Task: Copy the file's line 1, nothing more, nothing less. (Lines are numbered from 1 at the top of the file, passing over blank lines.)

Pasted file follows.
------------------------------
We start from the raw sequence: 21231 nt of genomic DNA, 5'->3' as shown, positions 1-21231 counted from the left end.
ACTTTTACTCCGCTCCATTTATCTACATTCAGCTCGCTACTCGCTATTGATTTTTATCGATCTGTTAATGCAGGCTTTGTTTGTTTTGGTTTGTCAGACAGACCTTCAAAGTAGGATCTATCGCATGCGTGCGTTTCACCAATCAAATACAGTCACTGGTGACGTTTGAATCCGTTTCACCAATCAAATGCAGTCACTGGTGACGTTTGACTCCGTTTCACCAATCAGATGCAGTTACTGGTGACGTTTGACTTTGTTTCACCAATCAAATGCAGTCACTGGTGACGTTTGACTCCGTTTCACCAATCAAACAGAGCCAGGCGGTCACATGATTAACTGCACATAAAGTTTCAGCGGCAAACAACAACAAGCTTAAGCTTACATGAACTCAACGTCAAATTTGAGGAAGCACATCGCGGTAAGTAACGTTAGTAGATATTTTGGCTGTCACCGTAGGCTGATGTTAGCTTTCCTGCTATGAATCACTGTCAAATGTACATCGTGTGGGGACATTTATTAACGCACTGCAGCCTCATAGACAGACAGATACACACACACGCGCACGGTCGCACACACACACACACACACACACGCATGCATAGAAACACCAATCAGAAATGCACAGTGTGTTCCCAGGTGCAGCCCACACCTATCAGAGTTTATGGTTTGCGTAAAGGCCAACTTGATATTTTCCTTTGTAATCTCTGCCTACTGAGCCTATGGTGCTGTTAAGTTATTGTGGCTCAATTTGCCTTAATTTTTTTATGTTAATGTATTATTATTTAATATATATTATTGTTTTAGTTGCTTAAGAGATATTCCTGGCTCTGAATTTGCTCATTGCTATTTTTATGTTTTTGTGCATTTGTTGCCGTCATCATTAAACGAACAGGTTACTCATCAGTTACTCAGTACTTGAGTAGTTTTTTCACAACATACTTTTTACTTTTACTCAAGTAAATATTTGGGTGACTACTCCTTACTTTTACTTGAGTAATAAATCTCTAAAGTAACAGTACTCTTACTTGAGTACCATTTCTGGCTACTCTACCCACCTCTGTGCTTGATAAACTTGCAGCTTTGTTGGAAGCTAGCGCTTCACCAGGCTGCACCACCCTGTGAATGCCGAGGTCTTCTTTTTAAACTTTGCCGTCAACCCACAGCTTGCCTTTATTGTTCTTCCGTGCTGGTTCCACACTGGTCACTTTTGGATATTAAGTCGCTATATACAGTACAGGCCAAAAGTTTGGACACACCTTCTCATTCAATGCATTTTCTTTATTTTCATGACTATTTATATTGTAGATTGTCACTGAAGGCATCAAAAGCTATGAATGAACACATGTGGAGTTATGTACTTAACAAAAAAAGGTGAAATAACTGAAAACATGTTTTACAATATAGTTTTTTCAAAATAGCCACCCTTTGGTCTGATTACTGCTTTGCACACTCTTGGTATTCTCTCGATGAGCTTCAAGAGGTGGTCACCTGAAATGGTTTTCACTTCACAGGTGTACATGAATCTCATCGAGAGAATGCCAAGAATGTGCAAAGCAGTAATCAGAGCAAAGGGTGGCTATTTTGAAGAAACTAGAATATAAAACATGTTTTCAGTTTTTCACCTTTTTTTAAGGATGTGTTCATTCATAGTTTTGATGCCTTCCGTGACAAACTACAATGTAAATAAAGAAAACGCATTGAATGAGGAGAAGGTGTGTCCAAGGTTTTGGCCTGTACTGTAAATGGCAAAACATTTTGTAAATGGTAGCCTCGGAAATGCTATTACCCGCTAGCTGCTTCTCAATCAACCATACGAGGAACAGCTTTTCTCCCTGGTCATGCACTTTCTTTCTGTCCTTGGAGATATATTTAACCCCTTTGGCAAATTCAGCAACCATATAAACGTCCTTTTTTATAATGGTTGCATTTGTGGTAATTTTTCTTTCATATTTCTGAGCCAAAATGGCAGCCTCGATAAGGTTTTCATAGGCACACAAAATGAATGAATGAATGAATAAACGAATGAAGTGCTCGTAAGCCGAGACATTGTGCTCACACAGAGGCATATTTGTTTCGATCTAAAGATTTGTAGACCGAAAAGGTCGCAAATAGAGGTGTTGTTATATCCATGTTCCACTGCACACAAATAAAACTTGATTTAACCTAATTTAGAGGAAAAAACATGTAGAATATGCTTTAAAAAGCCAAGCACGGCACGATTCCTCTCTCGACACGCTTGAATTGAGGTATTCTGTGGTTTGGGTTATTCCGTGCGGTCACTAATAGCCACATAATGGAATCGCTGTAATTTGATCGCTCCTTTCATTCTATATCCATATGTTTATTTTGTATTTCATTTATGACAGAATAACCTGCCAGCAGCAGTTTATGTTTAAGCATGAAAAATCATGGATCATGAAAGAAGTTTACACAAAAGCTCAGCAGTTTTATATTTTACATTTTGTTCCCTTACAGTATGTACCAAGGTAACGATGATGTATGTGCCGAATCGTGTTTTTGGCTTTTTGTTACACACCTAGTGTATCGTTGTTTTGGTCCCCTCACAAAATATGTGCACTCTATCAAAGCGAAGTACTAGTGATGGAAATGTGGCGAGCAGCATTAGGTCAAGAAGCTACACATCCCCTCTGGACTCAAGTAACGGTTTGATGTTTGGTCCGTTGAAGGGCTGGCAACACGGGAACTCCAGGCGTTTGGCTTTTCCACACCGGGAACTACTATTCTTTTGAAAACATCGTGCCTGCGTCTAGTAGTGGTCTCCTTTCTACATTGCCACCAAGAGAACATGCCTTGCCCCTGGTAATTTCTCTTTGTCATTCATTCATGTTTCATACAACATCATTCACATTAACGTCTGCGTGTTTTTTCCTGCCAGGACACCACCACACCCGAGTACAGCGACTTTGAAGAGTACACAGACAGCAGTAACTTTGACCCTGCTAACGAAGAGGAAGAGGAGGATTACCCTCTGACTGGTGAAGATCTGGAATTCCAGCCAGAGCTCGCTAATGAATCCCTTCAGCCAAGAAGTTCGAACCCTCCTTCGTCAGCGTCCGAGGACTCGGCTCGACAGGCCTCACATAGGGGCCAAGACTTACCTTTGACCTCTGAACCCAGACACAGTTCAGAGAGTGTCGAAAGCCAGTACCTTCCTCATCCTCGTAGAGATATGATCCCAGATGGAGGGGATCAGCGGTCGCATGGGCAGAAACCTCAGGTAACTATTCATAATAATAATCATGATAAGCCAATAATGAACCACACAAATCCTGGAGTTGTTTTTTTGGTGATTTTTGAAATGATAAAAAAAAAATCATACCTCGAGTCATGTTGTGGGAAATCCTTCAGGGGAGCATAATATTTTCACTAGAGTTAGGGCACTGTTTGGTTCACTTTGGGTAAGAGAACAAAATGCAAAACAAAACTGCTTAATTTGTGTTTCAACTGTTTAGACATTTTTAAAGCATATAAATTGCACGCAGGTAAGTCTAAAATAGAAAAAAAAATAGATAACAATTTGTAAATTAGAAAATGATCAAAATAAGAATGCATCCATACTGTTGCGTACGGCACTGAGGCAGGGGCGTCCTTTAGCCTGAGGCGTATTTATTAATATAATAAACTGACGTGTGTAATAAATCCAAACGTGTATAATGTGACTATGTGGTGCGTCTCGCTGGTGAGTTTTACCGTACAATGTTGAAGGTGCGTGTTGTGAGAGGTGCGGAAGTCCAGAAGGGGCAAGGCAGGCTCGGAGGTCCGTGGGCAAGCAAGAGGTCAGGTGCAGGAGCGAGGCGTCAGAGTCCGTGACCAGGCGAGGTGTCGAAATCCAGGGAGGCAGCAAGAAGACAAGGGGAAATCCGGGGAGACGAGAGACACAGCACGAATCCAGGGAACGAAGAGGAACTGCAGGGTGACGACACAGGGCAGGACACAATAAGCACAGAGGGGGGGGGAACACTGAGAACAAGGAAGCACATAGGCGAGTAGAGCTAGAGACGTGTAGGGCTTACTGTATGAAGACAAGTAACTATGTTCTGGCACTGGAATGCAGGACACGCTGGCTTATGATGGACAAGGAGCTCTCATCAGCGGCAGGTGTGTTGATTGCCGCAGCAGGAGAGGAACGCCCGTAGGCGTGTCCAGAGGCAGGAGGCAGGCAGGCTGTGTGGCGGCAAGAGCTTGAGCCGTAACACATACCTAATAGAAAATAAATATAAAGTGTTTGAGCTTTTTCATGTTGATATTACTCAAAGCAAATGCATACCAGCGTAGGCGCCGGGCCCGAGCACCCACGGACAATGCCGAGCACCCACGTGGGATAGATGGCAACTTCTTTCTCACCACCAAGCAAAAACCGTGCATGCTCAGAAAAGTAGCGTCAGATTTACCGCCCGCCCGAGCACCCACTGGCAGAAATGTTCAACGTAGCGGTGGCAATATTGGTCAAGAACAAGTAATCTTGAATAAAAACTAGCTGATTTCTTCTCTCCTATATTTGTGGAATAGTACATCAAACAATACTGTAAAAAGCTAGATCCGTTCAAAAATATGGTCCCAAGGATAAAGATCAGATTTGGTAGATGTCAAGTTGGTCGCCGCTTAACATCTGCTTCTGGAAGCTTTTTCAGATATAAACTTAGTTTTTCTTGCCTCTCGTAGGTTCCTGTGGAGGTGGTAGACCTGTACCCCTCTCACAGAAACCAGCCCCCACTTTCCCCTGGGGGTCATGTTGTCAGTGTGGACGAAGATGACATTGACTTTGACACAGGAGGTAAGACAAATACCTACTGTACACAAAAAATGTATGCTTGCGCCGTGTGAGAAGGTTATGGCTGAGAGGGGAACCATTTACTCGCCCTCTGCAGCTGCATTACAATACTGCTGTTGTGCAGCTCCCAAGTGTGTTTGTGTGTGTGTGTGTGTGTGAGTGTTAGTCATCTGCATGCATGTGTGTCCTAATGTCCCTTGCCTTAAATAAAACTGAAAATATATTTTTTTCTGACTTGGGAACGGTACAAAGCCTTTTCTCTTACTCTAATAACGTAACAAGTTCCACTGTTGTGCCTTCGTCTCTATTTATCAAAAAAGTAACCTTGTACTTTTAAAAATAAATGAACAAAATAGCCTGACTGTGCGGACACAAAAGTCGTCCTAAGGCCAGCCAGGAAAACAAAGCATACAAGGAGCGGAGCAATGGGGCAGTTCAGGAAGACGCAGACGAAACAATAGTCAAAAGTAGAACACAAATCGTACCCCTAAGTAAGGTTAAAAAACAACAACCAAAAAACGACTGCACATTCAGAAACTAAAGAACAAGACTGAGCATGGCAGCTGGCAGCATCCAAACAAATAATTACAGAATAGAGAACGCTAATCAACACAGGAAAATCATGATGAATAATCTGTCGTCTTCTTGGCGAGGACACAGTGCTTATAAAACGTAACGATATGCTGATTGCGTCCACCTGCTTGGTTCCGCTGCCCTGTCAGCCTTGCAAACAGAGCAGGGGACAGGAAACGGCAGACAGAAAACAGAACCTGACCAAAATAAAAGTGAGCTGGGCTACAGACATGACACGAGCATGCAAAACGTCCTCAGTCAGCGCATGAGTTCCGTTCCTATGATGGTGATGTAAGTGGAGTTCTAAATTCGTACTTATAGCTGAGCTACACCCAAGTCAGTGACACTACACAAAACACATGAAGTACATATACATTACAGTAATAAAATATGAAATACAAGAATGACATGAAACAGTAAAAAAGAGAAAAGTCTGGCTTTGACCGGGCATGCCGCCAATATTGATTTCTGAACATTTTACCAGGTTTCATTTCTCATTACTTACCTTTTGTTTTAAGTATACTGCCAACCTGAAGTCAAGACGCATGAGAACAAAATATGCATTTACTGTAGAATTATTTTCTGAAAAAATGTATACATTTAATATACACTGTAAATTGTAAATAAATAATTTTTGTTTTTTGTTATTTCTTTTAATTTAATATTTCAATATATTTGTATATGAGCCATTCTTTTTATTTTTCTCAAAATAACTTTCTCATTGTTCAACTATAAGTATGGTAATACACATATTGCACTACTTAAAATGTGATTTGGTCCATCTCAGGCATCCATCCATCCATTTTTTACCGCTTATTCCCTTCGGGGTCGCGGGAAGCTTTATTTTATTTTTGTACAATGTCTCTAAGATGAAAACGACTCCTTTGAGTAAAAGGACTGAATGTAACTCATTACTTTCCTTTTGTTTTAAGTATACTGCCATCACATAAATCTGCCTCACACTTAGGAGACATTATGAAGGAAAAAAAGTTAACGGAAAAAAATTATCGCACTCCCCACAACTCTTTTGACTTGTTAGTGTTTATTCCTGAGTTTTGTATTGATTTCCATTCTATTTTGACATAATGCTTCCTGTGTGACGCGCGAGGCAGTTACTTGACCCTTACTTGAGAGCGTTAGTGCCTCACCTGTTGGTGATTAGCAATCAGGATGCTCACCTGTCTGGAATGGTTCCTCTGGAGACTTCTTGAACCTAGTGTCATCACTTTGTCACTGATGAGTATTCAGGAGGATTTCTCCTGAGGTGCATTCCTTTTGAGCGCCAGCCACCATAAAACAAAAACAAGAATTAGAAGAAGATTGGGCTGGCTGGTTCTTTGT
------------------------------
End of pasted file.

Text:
We start from the raw sequence: 21231 nt of genomic DNA, 5'->3' as shown, positions 1-21231 counted from the left end.